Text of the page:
Quote:
Originally Posted by no frills View Post

Warning: Spoiler! (Click to show)
So a red box arrived today.  Guess what was inside?





It sure looks good from the front!





But it also looks crazy sexy from the back!





But what does it look like on my wrist?





I couldn't very well get myself a 3970J without getting my wife a little something.





All in all, it's been a fun week hunting down these pieces.  This will most assuredly be my endgame watch, because my bank account for discretionary spending sums up to this:





Hope you enjoyed the pics!  Thanks as always for everyone's support in answering questions, weighing in on aesthetics and functionality, and enabling (as mimo put it so well) this emotional experience of mine/ours.......

Outstanding piece, pure class. Many congrats!
Quote:
Originally Posted by apropos View Post

Warning: Spoiler! (Click to show)
I'm not sure what you're getting at here, you're appearing to disagree but you're nearly in complete agreement with him.

Take the example of the suit. It is an item that follows restrictions handed down by tradition, not unlike a mechanical watch. Your pick stitching and nice buttons are analogous to perlage in the sense that their value lies in the additional effort that their presence implies.

Within the restrictions of what a suit is, a well made and fitted bespoke one will always beat a mass produced rtw one. Within the restrictions of what a mechanical watch is, a piece from the leading marques will always beat a Seagull or Christopher Ward. Same logic.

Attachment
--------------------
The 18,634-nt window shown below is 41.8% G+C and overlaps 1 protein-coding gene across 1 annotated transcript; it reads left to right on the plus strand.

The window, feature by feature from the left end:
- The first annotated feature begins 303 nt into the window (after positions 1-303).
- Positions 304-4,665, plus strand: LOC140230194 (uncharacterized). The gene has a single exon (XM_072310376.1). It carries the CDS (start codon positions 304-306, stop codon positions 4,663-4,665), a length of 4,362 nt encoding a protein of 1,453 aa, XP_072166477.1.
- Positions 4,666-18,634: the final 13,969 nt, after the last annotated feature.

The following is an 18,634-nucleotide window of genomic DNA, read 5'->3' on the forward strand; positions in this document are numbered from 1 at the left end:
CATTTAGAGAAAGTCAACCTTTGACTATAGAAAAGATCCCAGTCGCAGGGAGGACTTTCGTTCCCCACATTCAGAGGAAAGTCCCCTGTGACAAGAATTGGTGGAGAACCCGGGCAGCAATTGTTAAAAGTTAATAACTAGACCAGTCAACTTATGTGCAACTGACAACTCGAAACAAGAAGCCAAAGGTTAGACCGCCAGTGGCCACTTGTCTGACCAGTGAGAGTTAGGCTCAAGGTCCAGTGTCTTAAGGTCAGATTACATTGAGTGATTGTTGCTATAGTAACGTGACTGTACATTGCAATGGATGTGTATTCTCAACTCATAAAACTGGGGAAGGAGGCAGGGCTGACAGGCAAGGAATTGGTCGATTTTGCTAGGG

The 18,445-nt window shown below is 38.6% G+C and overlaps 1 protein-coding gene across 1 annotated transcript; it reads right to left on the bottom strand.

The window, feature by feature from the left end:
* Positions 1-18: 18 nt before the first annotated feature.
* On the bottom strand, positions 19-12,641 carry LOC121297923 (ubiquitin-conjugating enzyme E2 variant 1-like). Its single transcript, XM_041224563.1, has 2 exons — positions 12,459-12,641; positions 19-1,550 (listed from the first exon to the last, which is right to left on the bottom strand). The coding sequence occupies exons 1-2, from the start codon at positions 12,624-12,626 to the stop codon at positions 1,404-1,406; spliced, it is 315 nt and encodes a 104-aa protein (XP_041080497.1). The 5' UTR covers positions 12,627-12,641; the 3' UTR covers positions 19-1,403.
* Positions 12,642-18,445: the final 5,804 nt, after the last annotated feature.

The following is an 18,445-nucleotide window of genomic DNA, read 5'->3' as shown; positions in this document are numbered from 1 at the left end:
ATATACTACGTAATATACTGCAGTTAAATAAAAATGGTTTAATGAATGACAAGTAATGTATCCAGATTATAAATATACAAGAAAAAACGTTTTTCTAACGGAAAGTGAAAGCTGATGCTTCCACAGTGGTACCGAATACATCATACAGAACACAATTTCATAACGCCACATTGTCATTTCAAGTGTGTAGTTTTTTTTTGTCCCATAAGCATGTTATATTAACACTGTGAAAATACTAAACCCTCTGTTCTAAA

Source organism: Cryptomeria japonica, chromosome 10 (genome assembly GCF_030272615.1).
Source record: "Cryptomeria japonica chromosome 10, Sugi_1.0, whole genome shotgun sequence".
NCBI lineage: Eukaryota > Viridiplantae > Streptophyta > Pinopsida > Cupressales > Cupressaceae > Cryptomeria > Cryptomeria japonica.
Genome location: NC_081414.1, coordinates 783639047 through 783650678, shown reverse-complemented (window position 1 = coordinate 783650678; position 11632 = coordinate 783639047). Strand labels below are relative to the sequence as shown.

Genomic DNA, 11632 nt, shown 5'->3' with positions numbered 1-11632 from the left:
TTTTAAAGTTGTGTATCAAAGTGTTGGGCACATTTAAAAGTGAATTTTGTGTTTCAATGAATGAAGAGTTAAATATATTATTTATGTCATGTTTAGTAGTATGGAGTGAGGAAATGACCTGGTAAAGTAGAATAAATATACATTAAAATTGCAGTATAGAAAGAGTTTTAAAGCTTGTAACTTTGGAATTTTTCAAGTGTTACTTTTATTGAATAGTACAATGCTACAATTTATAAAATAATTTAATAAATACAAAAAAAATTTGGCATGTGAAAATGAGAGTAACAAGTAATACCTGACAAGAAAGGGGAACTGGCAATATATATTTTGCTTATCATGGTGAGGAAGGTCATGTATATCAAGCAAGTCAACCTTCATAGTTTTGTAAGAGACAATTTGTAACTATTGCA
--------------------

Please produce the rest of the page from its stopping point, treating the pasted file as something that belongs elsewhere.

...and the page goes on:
The problem is that some people compare mechanical watches with quartz watches because they adopt the imo simplistic approach of thinking that a mechanical watch is merely all about timekeeping, which it isn't. It's like saying wearing a parka is better than wearing a suit because it covers your nakedness better. Or running shoes are superior to dress shoes because they are more comfortable. Completely ridiculous, of course.

Then there are others who are seduced by a pretty dial and who forget or choose to ignore that innovation in movement design is of course an important part of the equation. A select few, like Thatguy, take it a step further and try their best to equate their literally skin deep appreciation of watches to some purposeful noble philosophical depth that is really only envy and class warfare by another name.

Thus within the limitations of what defines a mechanical watch (and so separates a good mechanical watch from a poor one... which BTW includes care/effort in making) I am absolutely comfortable in saying that objectively my JLC is better than your Tag Heuer or IWC but worse than your patek.

By all means buy what you like regardless of its "merit", I certainly still do. Like I said before it's an emotional hobby. But I still think it's always useful to have at the back of your mind a sort of objective scale to temper your impulses, lest today's infatuation becomes tomorrow's flip! smile.gif

Respectfully I think you've misunderstood the topic I'm discussing with Dino. I'm defending a functionalist/pragmatist criteria for evaluating movements against Dino's romantic approach. Don't really disagree with most points in your post, though some are so facile that I'd be embarrassed to make them myself.
post #18240 of 39182
Quote:
Originally Posted by no frills View Post




WOW!! Simply perfect. I would love to see a group shot of your Pateks. You have too of my favourites in the 3940 and 3970.